- Associated Press - Friday, December 30, 2016

RALEIGH, N.C. (AP) - Earlene May felt sorry for the old man pushing a line of carts through the parking lot of the grocery store.

Then she learned John “Mickey” Judge’s story, and her pity turned to awe.

Judge, 91, doesn’t need a job to get by. But he chooses to work five-hour shifts five days a week at Harris Teeter in North Raleigh’s Wakefield community. He arrives early each day to make coffee in the break room, then spends much of his time returning carts to the store.

“A lot of people report to big shots there, ‘Why do you have a senior citizen pushing carts?’ ” Judge said. “I tell them I don’t have to.”

Judge says staying busy keeps him young. So does being nice to customers, who have gotten used to seeing him in his orange safety vest and occasionally breaking out in song and dance.



May hopes to host a birthday celebration at Harris Teeter for Judge, who turns 92 on Dec. 31. She organized a surprise party last year, complete with cake and balloons, that drew about 50 people.

“He’s the reason I continue to go to that store, because I hope to run into Mickey,” May said. “We just adore him.”

Judge first started working at Kroger and Harris Teeter stores in Wilmington 18 years ago. When he moved to the Triangle in 2003, he worked at Harris Teeter stores in North Raleigh and Wake Forest before he ended up at the Wakefield site.

Born in Buffalo, N.Y., in 1924, Judge went on to do two stints in the Navy. He worked as a bus mechanic for the Niagara Frontier Transportation Authority until he retired at age 62.

‘My only love’

A better-late-than-never love story brought him to North Carolina in the 1980s.

Judge found his love as a teenager, but life got in the way and his beloved Betty married another man and raised a family. In 1964, Judge saw an obituary for her father and attended the funeral. They reconnected and married in 1970, and later moved to North Carolina to be closer to Betty’s family.

When Betty was diagnosed with Alzheimer’s disease, Judge was at her side, feeding her lunch at the nursing home. After he had quadruple bypass heart surgery in 2001, he temporarily moved into the nursing home to recover. Betty died two months later.

“That was my only love I had,” Judge said.

He never had children of his own, but Judge remains part of his late wife’s family - four children, 11 grandchildren, 26 great-grandchildren and three great-great-grandchildren.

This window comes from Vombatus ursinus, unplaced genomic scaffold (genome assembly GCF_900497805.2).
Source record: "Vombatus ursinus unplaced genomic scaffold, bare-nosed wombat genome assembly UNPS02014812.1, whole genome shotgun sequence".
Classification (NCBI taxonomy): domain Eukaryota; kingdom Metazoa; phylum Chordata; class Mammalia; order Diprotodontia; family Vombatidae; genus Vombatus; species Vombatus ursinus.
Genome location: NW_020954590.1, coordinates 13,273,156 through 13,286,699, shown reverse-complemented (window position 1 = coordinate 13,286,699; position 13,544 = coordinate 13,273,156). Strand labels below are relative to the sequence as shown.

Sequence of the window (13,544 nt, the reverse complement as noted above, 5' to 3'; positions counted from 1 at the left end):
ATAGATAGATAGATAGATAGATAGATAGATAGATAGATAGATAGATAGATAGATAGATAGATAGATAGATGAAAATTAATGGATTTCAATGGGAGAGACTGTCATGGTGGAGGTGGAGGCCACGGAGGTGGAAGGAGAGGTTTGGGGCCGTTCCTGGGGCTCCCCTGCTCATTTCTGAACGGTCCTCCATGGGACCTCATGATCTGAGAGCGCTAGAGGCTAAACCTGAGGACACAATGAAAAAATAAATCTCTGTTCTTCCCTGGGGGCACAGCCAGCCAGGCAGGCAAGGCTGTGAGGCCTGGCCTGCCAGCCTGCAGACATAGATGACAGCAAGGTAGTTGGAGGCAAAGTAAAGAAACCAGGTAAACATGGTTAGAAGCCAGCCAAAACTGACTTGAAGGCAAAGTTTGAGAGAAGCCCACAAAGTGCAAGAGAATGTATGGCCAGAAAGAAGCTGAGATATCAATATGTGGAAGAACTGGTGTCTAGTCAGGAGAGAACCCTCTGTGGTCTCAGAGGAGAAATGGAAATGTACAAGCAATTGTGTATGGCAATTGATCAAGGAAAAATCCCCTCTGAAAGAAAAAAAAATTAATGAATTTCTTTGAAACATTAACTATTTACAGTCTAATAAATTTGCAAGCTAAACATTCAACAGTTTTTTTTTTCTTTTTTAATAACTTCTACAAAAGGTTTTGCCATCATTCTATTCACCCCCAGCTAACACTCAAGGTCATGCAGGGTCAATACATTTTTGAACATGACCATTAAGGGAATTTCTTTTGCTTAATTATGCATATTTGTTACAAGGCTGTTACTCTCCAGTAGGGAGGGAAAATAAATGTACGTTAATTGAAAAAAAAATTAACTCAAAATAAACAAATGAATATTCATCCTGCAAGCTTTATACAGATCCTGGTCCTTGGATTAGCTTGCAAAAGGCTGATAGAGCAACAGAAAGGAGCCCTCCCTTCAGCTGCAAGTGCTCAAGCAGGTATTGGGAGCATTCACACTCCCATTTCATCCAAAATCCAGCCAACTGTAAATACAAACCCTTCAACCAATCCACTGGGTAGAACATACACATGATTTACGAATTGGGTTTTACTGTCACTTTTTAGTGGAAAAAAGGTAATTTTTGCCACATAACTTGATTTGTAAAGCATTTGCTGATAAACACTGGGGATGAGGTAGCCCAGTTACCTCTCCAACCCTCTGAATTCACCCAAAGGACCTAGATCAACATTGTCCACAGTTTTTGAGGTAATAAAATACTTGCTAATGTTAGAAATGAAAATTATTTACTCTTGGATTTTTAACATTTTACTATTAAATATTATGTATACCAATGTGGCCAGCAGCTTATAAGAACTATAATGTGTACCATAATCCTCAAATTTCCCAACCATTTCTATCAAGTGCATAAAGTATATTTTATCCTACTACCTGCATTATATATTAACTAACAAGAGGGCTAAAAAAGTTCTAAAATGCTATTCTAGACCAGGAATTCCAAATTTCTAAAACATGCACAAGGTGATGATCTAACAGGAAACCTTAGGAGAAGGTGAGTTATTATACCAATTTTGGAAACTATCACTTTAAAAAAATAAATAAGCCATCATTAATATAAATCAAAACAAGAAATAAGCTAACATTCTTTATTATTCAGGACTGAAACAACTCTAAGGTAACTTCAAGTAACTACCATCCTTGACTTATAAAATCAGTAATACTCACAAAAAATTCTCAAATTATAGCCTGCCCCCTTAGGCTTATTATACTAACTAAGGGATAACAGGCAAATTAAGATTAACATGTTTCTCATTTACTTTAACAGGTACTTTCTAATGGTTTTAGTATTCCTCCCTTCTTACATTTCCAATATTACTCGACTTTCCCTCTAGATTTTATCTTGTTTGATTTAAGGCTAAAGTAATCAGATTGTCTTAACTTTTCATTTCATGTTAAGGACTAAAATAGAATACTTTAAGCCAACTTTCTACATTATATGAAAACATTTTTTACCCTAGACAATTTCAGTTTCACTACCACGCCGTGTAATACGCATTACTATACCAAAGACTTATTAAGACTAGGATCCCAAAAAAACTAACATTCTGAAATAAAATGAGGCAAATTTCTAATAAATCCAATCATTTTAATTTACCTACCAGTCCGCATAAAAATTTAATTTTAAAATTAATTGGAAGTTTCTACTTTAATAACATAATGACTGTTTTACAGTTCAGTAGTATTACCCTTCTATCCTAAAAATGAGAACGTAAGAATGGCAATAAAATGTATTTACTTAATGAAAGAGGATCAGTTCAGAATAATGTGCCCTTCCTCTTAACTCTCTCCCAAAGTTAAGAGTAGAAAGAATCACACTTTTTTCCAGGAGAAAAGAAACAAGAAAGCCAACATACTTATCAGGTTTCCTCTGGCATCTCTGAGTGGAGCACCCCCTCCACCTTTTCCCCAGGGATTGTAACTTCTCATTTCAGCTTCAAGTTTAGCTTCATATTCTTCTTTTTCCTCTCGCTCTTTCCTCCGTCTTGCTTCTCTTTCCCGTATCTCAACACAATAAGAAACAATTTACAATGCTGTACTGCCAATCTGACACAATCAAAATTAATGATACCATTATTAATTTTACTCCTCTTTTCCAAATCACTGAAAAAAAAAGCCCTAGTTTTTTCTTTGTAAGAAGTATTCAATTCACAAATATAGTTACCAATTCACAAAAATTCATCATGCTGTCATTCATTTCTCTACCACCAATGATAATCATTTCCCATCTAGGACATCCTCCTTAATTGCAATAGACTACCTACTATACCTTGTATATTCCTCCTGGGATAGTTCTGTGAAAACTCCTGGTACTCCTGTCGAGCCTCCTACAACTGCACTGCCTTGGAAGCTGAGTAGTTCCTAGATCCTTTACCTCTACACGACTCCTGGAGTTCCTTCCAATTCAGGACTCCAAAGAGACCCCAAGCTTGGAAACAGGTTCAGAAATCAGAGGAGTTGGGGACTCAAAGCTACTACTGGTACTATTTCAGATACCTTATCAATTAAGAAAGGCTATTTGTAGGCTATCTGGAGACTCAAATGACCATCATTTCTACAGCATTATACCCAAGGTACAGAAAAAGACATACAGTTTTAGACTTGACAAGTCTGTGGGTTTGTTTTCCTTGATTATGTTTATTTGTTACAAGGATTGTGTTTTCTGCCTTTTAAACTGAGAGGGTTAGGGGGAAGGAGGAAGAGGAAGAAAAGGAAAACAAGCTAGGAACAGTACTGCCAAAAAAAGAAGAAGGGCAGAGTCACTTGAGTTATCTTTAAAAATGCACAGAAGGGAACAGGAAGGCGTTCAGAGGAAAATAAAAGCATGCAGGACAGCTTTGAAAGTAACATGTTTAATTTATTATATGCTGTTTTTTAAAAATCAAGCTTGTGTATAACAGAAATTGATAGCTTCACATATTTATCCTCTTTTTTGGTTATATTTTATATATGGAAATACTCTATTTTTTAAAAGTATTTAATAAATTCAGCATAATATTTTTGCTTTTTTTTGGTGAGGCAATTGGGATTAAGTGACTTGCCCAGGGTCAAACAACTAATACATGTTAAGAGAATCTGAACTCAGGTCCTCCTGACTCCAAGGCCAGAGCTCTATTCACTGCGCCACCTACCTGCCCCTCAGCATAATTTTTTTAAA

That was the tally by Donna Marie Duffy, Judge’s step-daughter who he lives with in Franklin County. Duffy, 68, doesn’t discourage Judge from continuing to work. Customers appreciate him.

“If somebody goes in there and he has a bad day, he can put a smile on their face,” she said.

Edward Kearney regularly visits the Harris Teeter, and he looks forward to seeing Judge.

“I tell you one thing about Mr. Mickey - he makes these young guys look bad,” Kearney said. “At his age, he still has a very strong spirit. And that’s the beauty of Mickey.”

Place in the world

It’s important for seniors to stay active and interact with others, said Dr. Leroy Darkes, community medical director for UNC Rex Healthcare. They need to feel like they still have a place in the world, that they still have value.

Society has a way of shutting out the elderly, pushing their final years into a loop of television soap operas and microwave dinners. Without a chance to talk to people - to share their wisdom - they “will dry up and disappear, and that’s terrible to see,” Darkes said.

Judge has no intention of disappearing. After work, he usually drives himself to lunch at Golden Corral. He’s active with the Knights of Columbus in Louisburg. Every Saturday, he attends mass at Sacred Heart Cathedral in downtown Raleigh.

“I’m having a ball being alive,” Judge said. “You’d be surprised how many people say, “When are you going to retire?’ When they call me upstairs, that’s when I’ll retire.”

May, 65, is hoping for a big turnout for Judge’s birthday celebration. Honoring her favorite Harris Teeter employee has helped her deal with the pain of losing her husband, who died of cancer on Dec. 29, 2011.

“I decided instead of wallowing in grief, I would do something nice for somebody,” May said of last year’s party. “I couldn’t think of anybody better than Mickey.”

___

Information from: The News & Observer, https://www.newsobserver.com

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